I’d rate the season, at least for the area I fished most, a 7 out of 10. There was definitely some room for improvement and the metal-shaving sized bait the fish were focused on for long portions of the season made catching them a challenge many days, but it was probably the best albie season we’ve had in that area since 2018. The highlight of my season was a day under Watch Hill Lighthouse, famed water that has given me the short end of the stick for years. Under bright blue skies with my good friend and long-time hardtail chaser Mark Alpert, we were privy to a well behaved small fleet of other boats and even better behaved little tunny. The fish were hammering flies on the surface that day, and fish were caught both blind casting and out of huge surface feeds. Visuals were spectacular; I spent almost as much time with my camera in hand, as I did with a bent fly rod.

One of the many albies landed by the author casting in ‘uncharted’ waters.

Outside Observers

Western Long Island Sound

Further west the fish made good showings as well. The reliability for the shore-based angler isn’t as notable in Western Long Island Sound, and in 2023 it wasn’t much to write home about. It was quite a bit better for the boat guys. I made one foray out west with my friend Captain Pete Romano of Rising Tide Fishing and we found a few fish late in the day both on the Long Island side of the sound and out in the middle, though the bite had slowed substantially from the previous days he’d had fished. Romano’s take was that the season in – his waters – was good but not great, “False albacore fishing in the western sound started off early and strong with great numbers of fish which then lulled out due to some weather for a week or so and finished extremely strong with fish being caught into November…fish were located up and down the coast on both sides of the pond and people were finding them very far inshore after some October storms.” Captain Pete’s rating of the albie season in Western Long Island stands at 6 out of 10. Of the day we fished, he remarked “a lights out year we would have found a lot more shots”, and that 2022 was a notably better season in his area.

Rhode Island

From the viewpoint of a traveling angler on the Rhode Island shoreline, 2023 was not quite as good as the previous year. Reece McDowell drives from central Massachusetts to fish for albies and has schedule limitations, much like many anglers. The perspective of a weekend warrior is important to gauge the quality of a season. According to McDowell, “I’d give it a 3 or 4 out of 10; scattered fish around, very sporadic brief feeds that didn’t last long. But I know guys who got into them pretty good as well.”  This compared poorly to 2022, which McDowell rates as an 8 or 9: “Most trips resulted in numerous quality shots from shore and I expected multiple fish to hand each day.” Though luck plays more of a roll with an angler that can’t pick and choose conditions or go frequently and on a whim, a really good year generally still provides more opportunity than 2023.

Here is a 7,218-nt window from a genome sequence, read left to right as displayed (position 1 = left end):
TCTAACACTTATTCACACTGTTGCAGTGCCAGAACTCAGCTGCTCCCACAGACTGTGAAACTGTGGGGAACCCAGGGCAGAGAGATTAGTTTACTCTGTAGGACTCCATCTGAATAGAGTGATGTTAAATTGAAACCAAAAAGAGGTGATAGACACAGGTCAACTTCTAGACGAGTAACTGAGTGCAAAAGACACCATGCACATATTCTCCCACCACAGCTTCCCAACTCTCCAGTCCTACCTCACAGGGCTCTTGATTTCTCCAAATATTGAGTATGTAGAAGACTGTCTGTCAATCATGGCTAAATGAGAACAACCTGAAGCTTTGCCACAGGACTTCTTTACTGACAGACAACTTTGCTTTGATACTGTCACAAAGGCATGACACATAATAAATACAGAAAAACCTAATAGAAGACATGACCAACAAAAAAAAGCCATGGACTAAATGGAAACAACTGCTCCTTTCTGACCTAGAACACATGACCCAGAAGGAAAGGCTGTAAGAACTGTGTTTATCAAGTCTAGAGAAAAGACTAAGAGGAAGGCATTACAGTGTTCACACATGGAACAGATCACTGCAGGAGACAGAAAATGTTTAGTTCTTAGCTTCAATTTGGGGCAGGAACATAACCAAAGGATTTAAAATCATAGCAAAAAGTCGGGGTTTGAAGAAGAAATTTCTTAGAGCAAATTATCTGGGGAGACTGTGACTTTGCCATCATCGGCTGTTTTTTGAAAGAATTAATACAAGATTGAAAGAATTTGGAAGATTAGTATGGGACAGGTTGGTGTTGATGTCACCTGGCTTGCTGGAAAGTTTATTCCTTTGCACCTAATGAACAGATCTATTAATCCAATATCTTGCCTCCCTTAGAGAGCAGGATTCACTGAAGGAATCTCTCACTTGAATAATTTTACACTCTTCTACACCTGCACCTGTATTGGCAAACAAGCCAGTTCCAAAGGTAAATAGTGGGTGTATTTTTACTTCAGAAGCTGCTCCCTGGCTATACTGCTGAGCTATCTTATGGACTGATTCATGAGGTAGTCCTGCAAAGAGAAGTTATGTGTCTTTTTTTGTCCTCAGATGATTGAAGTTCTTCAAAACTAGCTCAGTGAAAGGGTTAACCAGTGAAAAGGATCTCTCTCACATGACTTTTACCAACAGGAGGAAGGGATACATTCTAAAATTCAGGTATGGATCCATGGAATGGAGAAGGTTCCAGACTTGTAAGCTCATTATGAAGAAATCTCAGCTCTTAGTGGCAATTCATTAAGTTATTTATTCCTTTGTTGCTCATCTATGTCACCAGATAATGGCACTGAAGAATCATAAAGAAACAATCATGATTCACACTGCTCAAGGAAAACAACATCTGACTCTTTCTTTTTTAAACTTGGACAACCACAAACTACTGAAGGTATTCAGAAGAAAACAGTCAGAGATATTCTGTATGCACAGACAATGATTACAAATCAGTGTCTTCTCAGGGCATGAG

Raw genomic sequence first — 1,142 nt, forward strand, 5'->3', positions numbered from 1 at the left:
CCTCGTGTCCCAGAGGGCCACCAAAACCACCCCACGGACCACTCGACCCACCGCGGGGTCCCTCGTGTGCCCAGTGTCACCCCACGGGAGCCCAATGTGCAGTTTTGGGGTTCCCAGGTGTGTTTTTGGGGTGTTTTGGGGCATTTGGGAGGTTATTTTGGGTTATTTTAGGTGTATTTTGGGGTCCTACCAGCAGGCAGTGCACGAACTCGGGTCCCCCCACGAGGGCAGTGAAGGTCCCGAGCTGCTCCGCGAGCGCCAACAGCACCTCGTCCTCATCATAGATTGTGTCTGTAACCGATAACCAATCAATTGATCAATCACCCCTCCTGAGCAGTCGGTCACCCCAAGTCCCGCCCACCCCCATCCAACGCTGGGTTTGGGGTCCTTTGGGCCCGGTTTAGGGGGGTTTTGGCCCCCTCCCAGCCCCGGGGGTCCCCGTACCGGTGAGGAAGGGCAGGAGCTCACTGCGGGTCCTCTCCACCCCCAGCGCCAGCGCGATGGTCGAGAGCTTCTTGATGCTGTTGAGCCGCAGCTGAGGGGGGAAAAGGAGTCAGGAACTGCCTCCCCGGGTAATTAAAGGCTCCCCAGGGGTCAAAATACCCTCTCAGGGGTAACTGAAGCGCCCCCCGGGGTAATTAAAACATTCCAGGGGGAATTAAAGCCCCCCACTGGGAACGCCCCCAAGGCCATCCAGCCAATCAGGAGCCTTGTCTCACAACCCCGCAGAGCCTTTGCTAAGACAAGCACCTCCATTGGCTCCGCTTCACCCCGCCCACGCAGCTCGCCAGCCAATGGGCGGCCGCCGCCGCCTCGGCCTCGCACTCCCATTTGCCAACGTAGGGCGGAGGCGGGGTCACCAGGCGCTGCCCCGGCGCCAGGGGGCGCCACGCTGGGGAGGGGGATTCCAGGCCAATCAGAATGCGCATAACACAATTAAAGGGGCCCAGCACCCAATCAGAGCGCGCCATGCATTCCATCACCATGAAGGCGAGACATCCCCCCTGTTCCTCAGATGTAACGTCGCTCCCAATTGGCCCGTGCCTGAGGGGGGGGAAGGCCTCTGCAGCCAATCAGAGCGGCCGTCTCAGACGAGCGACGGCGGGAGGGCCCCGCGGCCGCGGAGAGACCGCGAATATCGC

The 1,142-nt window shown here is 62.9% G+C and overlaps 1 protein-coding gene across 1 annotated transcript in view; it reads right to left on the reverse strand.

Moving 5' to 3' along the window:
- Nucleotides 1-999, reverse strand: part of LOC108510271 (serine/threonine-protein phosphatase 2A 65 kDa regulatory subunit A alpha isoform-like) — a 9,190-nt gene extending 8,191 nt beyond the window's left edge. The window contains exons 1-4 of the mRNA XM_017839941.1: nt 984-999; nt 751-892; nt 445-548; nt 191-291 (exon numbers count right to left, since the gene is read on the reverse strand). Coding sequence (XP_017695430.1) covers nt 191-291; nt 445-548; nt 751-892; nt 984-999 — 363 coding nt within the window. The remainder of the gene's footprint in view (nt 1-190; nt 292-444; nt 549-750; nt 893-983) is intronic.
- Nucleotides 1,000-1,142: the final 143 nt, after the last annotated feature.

Cape Cod & The Canal

Going further east still, Greg McSharry from Red Top lends his perspective. “This year the albie season went from mid-August to till first week of November with the peak of the season [from the] second week of September through mid-October.” He says the fish favored Hyannis to Falmouth early on.  “Then some of the biomass shifted into upper Buzzards Bay and into the canal, after that they eventually made their way out into Cape Cod Bay and all the way up to Plymouth Harbor. My favorite place to target them is still the canal!” It seems that, while the duration of the season and distribution were pretty good, numbers weren’t exceptional that far east, especially for those one foot: “It was a tougher year from shore, but I did manage to see amazing feeds and as frustrating as they are it’s the thrill of the hunt that I like the most. I’d give this season an 8 out of 10.”

Pink flies fished slowly among schools of feeding fish was a deadly method for the author in 2023.

Open To Interpretation

While talking about the 2023 albie season, naturally, the topic of hottest lures came up…

Greg McSharry: “For me, the hottest lure always tends to be the same; my go-to 7/8-ounce Hogy Epoxy Jig in ‘silverside’ color.”

Pete Romano: “The 1-ounce GameOn Exo Jig in gold color did great for me this year, along with my go-to 3-inch Hogy Epoxy Jig in ‘olive’. I remove the treble and replace it with a VMC inline hook in size 2/0 or 3/0.”

Reece McDowell: “I, pretty much, only throw flies for albies and surf candy variations were my best producers in 2023.”

Rowan Lytle: “My best-producing method was leading the tight, unidirectional feeding schools with a bright pink fly and retrieving it at a slow and steady pace.”

That’s four different anglers in four different areas with different modes of operation all lending their piece… and the thing is, I’m positive many of you are thinking “that’s not how my season went at all!” That’s the thing with albies, they’re fickle critters with a propensity toward a there-and-gone lifestyle. On the whole, it seems 2023 was a good albie season for most of Southern New England. Averaging the ratings gives it about 6 out of 10, which is fairly appropriate. There were some improvements, with Eastern Connecticut, Fisher’s Island, and The Race returning to their former glory after a number of years of below average action. Other areas held their own with good fishing but also left some anglers wanting.

Fishing pressure was significant and does still seem to get worse every year, however the albies were wide spread enough throughout most of the season to find some away from crowds. Though I myself had better fishing for longer than 2022, it was also fairly apparent that – region-wide – it was a slight step back, mostly looking at Rhode Island and Long Island Sound west of Niantic. The small bait feeds in deeper water that have become so much more prevalent in recent years, made for hard-to-feed fish but are also dynamic and can be cracked; I was able to tune a fly pattern throughout the season that seemed to work when the fish were at their pickiest. If the fishing is good enough to experiment and come up with new patterns and tactics, it certainly isn’t a bad season. Though it’s a long way out, it’ll be exciting to see what 2024 brings us in the way of these electric and gorgeous little speedsters!